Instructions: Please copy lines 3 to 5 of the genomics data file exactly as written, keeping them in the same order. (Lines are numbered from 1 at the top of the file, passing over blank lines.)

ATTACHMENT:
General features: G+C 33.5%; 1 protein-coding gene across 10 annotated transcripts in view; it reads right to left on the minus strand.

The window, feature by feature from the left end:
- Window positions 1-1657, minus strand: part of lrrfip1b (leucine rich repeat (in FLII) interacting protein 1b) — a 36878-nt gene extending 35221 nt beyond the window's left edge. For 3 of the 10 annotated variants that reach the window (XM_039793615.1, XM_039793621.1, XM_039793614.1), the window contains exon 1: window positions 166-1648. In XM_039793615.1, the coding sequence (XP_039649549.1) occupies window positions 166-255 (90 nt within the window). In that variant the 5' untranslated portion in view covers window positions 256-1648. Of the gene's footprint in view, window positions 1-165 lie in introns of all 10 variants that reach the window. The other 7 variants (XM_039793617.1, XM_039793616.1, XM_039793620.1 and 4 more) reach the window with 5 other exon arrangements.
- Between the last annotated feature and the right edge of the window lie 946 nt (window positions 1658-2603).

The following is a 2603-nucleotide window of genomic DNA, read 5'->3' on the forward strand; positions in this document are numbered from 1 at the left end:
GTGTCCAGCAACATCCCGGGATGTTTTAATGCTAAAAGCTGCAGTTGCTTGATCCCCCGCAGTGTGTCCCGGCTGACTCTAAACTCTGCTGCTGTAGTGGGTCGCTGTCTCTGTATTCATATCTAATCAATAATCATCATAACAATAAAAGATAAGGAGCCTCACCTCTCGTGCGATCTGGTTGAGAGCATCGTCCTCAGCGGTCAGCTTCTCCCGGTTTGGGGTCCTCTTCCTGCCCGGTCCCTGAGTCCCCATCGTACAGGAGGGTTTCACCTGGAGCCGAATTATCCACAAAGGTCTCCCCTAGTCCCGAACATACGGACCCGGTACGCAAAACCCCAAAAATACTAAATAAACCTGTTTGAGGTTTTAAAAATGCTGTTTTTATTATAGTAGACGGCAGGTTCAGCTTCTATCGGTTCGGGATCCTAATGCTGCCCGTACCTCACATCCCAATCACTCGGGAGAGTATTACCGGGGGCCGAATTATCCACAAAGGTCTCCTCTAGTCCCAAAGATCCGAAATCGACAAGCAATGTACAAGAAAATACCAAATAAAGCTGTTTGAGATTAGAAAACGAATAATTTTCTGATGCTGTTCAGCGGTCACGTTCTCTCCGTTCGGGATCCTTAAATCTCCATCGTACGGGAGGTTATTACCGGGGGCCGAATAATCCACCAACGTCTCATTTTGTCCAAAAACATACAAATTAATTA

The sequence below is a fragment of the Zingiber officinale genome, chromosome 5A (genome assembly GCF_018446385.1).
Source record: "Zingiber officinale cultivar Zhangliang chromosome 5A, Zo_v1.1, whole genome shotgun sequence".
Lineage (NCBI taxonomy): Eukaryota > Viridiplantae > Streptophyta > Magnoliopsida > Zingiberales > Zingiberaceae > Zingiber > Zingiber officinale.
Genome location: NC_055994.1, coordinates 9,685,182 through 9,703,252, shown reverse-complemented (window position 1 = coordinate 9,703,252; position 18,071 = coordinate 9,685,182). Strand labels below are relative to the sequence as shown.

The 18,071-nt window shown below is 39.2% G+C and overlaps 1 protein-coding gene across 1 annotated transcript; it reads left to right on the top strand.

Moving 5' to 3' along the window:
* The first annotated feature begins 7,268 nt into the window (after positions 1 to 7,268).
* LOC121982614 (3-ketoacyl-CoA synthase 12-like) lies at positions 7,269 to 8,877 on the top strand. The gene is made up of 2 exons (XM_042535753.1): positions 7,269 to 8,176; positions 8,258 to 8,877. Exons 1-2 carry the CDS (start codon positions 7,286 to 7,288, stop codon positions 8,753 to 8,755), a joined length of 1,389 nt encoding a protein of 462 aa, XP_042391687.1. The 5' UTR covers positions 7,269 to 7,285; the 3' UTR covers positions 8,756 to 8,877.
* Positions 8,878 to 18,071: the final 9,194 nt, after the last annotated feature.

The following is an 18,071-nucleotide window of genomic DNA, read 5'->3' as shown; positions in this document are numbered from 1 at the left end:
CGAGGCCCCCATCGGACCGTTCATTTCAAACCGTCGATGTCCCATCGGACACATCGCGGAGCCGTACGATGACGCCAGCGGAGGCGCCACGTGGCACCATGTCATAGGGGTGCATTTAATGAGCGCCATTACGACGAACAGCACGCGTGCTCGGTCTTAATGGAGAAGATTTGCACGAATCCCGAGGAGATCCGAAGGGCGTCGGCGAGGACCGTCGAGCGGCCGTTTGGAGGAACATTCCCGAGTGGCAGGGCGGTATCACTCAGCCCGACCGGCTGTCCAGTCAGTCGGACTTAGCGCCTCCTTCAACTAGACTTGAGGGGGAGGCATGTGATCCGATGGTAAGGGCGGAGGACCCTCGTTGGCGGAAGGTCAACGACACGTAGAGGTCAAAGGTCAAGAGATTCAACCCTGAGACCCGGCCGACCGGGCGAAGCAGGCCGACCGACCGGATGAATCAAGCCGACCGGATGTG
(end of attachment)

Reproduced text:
- Window positions 1-1657, minus strand: part of lrrfip1b (leucine rich repeat (in FLII) interacting protein 1b) — a 36878-nt gene extending 35221 nt beyond the window's left edge. For 3 of the 10 annotated variants that reach the window (XM_039793615.1, XM_039793621.1, XM_039793614.1), the window contains exon 1: window positions 166-1648. In XM_039793615.1, the coding sequence (XP_039649549.1) occupies window positions 166-255 (90 nt within the window). In that variant the 5' untranslated portion in view covers window positions 256-1648. Of the gene's footprint in view, window positions 1-165 lie in introns of all 10 variants that reach the window. The other 7 variants (XM_039793617.1, XM_039793616.1, XM_039793620.1 and 4 more) reach the window with 5 other exon arrangements.
- Between the last annotated feature and the right edge of the window lie 946 nt (window positions 1658-2603).

The following is a 2603-nucleotide window of genomic DNA, read 5'->3' on the forward strand; positions in this document are numbered from 1 at the left end: